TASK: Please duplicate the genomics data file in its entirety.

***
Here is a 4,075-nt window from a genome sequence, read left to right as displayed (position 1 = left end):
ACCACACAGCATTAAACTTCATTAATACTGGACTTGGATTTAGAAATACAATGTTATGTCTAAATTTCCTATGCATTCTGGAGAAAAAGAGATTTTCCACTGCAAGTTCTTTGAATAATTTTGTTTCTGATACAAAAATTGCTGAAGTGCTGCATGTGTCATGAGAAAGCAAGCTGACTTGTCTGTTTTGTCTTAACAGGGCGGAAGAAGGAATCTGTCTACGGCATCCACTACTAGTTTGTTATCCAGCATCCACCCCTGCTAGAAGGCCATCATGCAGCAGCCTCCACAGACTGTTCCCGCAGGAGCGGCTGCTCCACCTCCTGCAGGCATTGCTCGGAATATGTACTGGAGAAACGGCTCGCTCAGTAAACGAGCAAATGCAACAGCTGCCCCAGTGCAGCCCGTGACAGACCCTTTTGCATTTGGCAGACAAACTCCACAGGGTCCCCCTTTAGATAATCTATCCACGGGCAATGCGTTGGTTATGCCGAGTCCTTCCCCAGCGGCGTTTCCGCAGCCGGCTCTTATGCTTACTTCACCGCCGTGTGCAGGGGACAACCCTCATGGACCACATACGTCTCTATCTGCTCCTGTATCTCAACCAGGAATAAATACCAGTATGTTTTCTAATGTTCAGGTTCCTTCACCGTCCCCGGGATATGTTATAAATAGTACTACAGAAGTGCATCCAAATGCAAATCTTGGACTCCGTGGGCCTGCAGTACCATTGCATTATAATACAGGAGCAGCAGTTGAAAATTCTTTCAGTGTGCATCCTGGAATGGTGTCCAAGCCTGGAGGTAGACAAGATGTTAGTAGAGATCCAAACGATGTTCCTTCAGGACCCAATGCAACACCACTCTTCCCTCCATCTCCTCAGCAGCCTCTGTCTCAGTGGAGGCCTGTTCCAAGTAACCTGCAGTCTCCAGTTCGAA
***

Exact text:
Here is a 4,075-nt window from a genome sequence, read left to right as displayed (position 1 = left end):
ACCACACAGCATTAAACTTCATTAATACTGGACTTGGATTTAGAAATACAATGTTATGTCTAAATTTCCTATGCATTCTGGAGAAAAAGAGATTTTCCACTGCAAGTTCTTTGAATAATTTTGTTTCTGATACAAAAATTGCTGAAGTGCTGCATGTGTCATGAGAAAGCAAGCTGACTTGTCTGTTTTGTCTTAACAGGGCGGAAGAAGGAATCTGTCTACGGCATCCACTACTAGTTTGTTATCCAGCATCCACCCCTGCTAGAAGGCCATCATGCAGCAGCCTCCACAGACTGTTCCCGCAGGAGCGGCTGCTCCACCTCCTGCAGGCATTGCTCGGAATATGTACTGGAGAAACGGCTCGCTCAGTAAACGAGCAAATGCAACAGCTGCCCCAGTGCAGCCCGTGACAGACCCTTTTGCATTTGGCAGACAAACTCCACAGGGTCCCCCTTTAGATAATCTATCCACGGGCAATGCGTTGGTTATGCCGAGTCCTTCCCCAGCGGCGTTTCCGCAGCCGGCTCTTATGCTTACTTCACCGCCGTGTGCAGGGGACAACCCTCATGGACCACATACGTCTCTATCTGCTCCTGTATCTCAACCAGGAATAAATACCAGTATGTTTTCTAATGTTCAGGTTCCTTCACCGTCCCCGGGATATGTTATAAATAGTACTACAGAAGTGCATCCAAATGCAAATCTTGGACTCCGTGGGCCTGCAGTACCATTGCATTATAATACAGGAGCAGCAGTTGAAAATTCTTTCAGTGTGCATCCTGGAATGGTGTCCAAGCCTGGAGGTAGACAAGATGTTAGTAGAGATCCAAACGATGTTCCTTCAGGACCCAATGCAACACCACTCTTCCCTCCATCTCCTCAGCAGCCTCTGTCTCAGTGGAGGCCTGTTCCAAGTAACCTGCAGTCTCCAGTTCGAA